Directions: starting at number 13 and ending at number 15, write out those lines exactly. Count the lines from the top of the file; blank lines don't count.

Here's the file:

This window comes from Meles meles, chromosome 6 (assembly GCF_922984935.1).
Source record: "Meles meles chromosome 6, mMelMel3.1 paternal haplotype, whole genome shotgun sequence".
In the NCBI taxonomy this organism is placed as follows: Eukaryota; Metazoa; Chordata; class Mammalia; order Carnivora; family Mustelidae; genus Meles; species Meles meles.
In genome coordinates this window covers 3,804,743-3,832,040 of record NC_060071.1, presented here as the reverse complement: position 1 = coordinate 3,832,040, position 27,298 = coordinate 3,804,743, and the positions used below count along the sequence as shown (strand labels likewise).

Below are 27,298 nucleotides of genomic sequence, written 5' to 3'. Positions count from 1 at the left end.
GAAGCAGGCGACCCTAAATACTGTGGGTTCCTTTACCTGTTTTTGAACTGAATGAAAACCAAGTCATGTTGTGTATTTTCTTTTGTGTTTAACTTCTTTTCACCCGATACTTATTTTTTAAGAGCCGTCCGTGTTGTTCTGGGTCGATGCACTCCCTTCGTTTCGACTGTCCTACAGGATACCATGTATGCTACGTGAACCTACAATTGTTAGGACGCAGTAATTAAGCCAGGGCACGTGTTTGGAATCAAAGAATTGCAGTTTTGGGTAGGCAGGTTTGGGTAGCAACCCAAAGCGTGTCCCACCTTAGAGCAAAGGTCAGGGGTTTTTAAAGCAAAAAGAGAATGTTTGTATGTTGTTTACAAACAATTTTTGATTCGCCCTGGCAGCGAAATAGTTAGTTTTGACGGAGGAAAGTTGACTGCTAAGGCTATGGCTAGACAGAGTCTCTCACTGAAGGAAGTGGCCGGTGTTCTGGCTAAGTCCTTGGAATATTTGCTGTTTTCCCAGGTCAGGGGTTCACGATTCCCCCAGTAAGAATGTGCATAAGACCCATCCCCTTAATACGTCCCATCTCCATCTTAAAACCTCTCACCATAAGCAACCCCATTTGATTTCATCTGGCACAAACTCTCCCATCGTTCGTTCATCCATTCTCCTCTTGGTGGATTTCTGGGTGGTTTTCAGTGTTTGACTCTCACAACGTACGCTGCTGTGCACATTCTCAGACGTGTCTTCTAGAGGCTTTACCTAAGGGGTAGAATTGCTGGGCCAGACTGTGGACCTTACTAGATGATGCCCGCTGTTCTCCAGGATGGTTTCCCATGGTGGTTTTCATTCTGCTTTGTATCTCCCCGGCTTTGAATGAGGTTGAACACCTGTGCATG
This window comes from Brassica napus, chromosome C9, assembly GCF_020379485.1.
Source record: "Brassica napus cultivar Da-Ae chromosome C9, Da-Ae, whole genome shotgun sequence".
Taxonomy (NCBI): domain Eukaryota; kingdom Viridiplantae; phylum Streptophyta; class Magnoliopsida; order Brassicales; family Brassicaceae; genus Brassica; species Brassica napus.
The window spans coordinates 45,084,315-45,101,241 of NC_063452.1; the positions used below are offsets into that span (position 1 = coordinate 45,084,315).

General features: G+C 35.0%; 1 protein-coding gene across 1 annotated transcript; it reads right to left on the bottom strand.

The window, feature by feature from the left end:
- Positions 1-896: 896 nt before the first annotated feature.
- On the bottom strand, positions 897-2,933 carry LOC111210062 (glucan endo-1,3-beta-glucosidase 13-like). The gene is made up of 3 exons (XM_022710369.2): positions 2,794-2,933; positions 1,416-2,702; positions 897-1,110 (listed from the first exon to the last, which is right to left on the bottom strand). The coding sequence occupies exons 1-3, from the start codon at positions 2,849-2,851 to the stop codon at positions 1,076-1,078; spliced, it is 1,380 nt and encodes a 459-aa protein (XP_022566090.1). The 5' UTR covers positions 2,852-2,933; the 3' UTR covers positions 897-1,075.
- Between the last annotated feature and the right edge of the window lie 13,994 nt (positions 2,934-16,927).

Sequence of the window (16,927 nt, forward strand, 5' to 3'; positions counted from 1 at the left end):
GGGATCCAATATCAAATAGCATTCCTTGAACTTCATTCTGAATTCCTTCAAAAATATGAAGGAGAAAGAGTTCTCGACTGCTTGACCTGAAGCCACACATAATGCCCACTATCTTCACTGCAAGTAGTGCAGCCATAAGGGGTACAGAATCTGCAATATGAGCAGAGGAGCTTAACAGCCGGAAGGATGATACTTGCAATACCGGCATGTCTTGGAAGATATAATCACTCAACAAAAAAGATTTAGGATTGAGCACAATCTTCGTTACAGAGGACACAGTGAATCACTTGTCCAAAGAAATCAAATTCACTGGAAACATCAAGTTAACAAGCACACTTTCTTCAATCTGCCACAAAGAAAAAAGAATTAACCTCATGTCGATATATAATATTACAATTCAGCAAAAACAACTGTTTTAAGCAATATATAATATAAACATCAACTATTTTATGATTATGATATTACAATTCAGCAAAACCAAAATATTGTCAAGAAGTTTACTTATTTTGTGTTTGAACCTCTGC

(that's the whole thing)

- Positions 1-896: 896 nt before the first annotated feature.
- On the bottom strand, positions 897-2,933 carry LOC111210062 (glucan endo-1,3-beta-glucosidase 13-like). The gene is made up of 3 exons (XM_022710369.2): positions 2,794-2,933; positions 1,416-2,702; positions 897-1,110 (listed from the first exon to the last, which is right to left on the bottom strand). The coding sequence occupies exons 1-3, from the start codon at positions 2,849-2,851 to the stop codon at positions 1,076-1,078; spliced, it is 1,380 nt and encodes a 459-aa protein (XP_022566090.1). The 5' UTR covers positions 2,852-2,933; the 3' UTR covers positions 897-1,075.
- Between the last annotated feature and the right edge of the window lie 13,994 nt (positions 2,934-16,927).